Debbie Loucks with the family's horse, Bunny, which is short for Steel Buns - photo by James OliverHorsemanship clinics are flourishing and there has never been a time in history when horse owners have had more opportunity to learn to be better owners.

So why are so many of us confused at times by the multitude of information and seemingly opposing answers about horsemanship?

In the beginning, horses don’t understand what we would like them to do through language. Causing a thousand-pound horse to do anything is a process called training.

Though there are many different methods, it is said, “A good trainer can get a horse to do almost anything, but the great trainer can get the horse to want to do it.”

In a previous column, we explored “Positive Instant Consequences and Negative Instant Consequences.”

In terms of training, it is fair to your horse to reward him or her with a gentle rub or a cessation of work when they have done something to meet the training goals. Maybe it’s simply a dismount in the middle of the arena, reinforcing a moment of learning.

But sometimes there is cause for a bit of extra work when they have regressed in their training.

For example, some horses have trouble standing still when you are asking them to stand to mount or to wait in the middle of the arena for your turn to practice.

We all agree that these are good traits to acquire in a partnership with your horse. Let’s explore how we encourage standing still.

Creating a Willing Partnership

Backing up is not something very natural for a horse. It takes trust on the horse’s part that you will guide him safely and it is also more work than moving forward or standing still.

I think you can imagine where this is going.

If you want to train a horse to stand still when you ask, you are going to do a lot of backing up and then dropping the reins to see if they have figured out that standing still is what you want.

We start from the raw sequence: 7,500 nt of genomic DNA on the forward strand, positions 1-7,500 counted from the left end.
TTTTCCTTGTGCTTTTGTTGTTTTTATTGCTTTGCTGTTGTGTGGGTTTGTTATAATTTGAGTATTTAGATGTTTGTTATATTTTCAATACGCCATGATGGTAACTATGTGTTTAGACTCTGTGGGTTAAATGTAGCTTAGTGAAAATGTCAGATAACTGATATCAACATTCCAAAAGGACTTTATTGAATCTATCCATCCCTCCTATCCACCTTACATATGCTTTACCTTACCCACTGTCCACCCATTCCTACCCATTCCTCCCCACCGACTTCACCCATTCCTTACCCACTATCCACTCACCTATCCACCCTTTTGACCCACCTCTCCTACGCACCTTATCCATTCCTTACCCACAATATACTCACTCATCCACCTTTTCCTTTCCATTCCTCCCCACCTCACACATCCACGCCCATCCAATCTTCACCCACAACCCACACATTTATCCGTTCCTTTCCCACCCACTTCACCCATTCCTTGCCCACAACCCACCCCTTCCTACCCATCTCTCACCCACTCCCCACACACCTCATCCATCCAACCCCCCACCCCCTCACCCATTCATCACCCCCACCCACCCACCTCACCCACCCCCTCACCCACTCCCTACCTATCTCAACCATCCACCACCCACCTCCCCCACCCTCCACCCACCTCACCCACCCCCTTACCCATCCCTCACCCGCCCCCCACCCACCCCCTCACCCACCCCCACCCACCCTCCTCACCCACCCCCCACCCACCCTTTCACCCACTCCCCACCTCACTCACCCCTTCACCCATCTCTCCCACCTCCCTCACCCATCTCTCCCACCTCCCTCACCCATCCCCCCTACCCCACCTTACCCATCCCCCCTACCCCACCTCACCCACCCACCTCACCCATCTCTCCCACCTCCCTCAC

This is where some trainers miss the point of reinforcing a desired behavior by only professing positive reinforcement. On the surface, positive reinforcement sounds good and negative reinforcement sounds bad. Scientifically, this is not true.

What we really want to do is “reinforce” the desired behavior (standing still) without punishing the horse. Some people incorrectly think negative reinforcement means pain and punishment.

Punishment is an attempt to influence the horse’s behavior by adding something painful, which can eventually lead to mistrust and other dangerous behaviors by your horse.

In contrast, negative reinforcement is an attempt to influence the desired behavior of standing still by a cessation work done by the horse, like the backing up. Training your horse to ‘think for himself’ rather than being compliant because of punishment, creates a better relationship with your horse.

My favorite example is a horse who used to be dangerous unloading from the trailer. When we dropped the gate, he would blow backwards down the ramp and anyone nearby could hear the hooves pounding and knew you were home.

It took a long time but the repetition of loading him back on and asking for a slow retreat before heading to his stall, eventually taught him how to safely unload.

We knew he was finally trained and safe when we came home from a trip and went to unload. He forgot for a moment and unloaded a little faster than we had trained him to by slowly and carefully backing out.

Knowing our routine, he took a breath and loaded himself up again, only to unload like a gentleman, all on his own.

Creating a great relationship and a happy horse can be one of the most enjoyable things a horse lover can do. It takes patience and an understanding of the flight animal. If you are willing to be a student of your horse’s behavior, you will have a horse who enjoys being with you and understands your needs too.

Article by Debbie Roberts Loucks
Published for the Santa Ynez Valley News, September 25, 2019